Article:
TESTING FOR TICK - BORNE DISEASES

Effective Date: 
Tue, 06/01/2004
Reviewed: 
Tue, 12/22/2015
Revised: 
Sat, 01/02/2016

Lyme Disease: This disease is spread by the bite of ticks of the genus Ixodes that are infected with Borrelia burgdorferi. On the Pacific Coast, this bacteria is transmitted by the western black-legged tick, Ixodes pacificus. The early stage of Lyme disease is usually marked by one or more of the following symptoms and signs:

Fatigue
Chills and Fever
Headache
Muscle and Joint Pain
Swollen lymph nodes
A characteristic skin rash, called Erythema migrans

Tick Testing:  

Nursing staff gives any student with concerns about tick bites a coy of State of California Department of Public Health pamphlet "Lyme Disease in California" to review prior to seeing a clinician.  

Clinician staff evaluates patient for tick removal and removes tick if possible. 

If tick is alive (or recently dead and not dried out) and appears to be of Ixodes species, the entire tick may be sent to Santa Clara County Health Department for identification of the type of tick and presence or absence of Borrelia.  Nursing staff should place tick in a small Ziploc bag with a cotton ball moistened with water.  Tick must not be crushed.  If the mid-section of the tick is missing or too dried, the county lab will no be able to perform testing.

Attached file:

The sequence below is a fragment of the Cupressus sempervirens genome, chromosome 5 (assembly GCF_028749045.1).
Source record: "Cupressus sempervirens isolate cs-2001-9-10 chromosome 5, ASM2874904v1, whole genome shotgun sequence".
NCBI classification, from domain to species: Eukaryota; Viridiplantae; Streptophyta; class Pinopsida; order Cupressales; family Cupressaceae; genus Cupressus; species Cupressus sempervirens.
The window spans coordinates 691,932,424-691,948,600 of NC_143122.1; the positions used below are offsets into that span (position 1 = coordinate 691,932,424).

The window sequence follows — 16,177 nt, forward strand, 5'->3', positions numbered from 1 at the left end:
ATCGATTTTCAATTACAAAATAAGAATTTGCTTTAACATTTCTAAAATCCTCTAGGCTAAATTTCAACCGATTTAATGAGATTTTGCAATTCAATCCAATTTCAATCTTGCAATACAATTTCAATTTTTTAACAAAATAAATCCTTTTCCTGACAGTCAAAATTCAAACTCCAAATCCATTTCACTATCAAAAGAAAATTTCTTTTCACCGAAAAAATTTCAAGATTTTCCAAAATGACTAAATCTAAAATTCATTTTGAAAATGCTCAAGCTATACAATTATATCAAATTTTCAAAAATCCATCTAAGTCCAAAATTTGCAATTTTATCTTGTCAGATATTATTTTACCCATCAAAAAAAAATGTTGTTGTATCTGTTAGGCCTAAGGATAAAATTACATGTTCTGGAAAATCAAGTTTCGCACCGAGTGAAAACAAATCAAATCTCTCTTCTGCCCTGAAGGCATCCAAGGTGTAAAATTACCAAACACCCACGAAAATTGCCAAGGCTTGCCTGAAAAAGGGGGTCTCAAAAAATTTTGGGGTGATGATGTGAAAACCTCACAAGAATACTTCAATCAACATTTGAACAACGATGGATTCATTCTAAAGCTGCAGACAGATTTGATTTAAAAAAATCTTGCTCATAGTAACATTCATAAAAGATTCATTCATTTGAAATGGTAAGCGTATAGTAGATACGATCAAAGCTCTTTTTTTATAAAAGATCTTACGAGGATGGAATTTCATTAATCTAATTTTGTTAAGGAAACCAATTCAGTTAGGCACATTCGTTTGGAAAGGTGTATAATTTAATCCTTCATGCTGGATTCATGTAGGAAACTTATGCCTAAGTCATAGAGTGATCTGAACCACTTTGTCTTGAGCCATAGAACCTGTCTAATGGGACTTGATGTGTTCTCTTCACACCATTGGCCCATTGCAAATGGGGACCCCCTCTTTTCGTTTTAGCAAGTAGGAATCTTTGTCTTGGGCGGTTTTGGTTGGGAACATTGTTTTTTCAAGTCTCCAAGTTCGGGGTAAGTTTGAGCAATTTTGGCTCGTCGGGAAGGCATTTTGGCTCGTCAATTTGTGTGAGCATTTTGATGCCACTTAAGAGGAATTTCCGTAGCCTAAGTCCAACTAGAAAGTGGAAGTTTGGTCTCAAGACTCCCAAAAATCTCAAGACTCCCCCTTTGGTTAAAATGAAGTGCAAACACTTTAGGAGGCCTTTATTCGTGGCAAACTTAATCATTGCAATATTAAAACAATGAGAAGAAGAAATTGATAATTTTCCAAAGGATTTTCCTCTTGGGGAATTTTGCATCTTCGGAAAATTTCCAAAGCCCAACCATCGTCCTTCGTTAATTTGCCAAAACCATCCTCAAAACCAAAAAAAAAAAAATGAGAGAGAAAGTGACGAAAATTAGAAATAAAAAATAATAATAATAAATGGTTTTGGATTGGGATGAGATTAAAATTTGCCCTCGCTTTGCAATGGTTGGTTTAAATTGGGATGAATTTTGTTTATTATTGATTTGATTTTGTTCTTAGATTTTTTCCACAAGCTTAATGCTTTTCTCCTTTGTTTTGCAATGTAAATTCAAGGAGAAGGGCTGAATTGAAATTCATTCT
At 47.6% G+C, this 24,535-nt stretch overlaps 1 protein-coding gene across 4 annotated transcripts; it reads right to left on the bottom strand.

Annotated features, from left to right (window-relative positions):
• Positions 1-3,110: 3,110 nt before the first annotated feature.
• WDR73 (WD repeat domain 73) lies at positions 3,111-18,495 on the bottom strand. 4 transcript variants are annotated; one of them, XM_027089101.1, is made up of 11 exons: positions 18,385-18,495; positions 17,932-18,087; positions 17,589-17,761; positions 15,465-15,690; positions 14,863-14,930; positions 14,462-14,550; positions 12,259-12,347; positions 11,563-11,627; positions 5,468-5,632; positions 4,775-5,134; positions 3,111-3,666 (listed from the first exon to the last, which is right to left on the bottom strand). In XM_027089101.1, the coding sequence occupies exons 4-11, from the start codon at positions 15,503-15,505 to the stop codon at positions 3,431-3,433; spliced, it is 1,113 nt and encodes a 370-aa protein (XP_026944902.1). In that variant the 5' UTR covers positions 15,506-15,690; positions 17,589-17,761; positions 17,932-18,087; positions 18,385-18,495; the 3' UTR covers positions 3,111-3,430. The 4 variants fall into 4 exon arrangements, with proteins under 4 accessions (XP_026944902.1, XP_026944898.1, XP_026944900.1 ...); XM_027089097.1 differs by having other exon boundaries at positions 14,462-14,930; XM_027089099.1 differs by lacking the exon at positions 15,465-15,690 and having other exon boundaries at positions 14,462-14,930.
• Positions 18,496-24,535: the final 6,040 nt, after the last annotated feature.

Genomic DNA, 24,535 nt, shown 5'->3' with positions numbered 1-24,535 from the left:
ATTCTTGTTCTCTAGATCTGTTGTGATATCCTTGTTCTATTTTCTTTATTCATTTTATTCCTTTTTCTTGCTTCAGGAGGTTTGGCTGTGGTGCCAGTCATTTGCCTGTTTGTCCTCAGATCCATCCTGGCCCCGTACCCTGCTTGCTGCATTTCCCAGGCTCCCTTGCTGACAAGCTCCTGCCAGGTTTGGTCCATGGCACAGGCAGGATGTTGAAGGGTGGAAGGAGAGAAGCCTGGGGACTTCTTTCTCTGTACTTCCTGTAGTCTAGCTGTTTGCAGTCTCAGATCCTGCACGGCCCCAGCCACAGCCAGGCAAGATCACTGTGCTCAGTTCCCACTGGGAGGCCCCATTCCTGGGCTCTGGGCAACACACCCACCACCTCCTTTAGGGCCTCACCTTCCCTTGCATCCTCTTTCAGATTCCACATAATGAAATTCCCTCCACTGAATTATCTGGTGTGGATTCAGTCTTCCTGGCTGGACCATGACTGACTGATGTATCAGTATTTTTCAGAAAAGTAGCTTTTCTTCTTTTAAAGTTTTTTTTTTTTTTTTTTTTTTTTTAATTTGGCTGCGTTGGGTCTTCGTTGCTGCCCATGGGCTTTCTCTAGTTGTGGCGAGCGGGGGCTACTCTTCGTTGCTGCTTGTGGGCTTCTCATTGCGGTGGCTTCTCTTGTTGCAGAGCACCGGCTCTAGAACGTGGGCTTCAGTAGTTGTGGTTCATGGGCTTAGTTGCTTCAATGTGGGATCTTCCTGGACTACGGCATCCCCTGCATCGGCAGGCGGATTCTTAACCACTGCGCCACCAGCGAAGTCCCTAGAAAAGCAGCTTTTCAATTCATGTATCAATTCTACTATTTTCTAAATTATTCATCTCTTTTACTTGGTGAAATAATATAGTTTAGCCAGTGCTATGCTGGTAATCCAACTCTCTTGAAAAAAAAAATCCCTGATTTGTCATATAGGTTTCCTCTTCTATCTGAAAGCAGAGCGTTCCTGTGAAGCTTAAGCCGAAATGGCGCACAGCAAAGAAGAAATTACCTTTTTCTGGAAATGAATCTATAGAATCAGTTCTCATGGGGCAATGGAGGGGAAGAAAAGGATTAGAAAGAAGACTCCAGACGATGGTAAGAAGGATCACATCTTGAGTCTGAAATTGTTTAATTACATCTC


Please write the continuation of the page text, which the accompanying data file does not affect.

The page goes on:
Clinician staff submits an order for tick testing in the EMR and sends the specimen to the laboratory. 

Laboratory logs and then sends the specimen to the Santa Clara County Health Department using a pre-printed mailer and requisition provided by SCCPH.  The mailer needs to be sent by certified mail - return receipt to ensure that the specimen arrived at SCCPH.  (See Medical Records is certified mail form is needed).  The patient's account will be charged $15 for testing and a reference lab handling fee.  

Santa Clara County Public Health Laboratory

2220 Moorpark Avenue, Rm 204L

San Jose, CA   95128

Phone:  (408) 885-4272

Fax:  (408) 885-4275

Results will come through our lab and will be scanned into the EMR for acknowledgement by the ordering clinician and follow-up treatment if necessary.

Blood Testing (ELISA): In rare instances when it is necessary, collect 5-10 ml of blood in a SST tube, 4-6 weeks after the tick bite. Centrifuge for 15 min at 2000 RPM and send to Quest Lab in San Jose for analysis.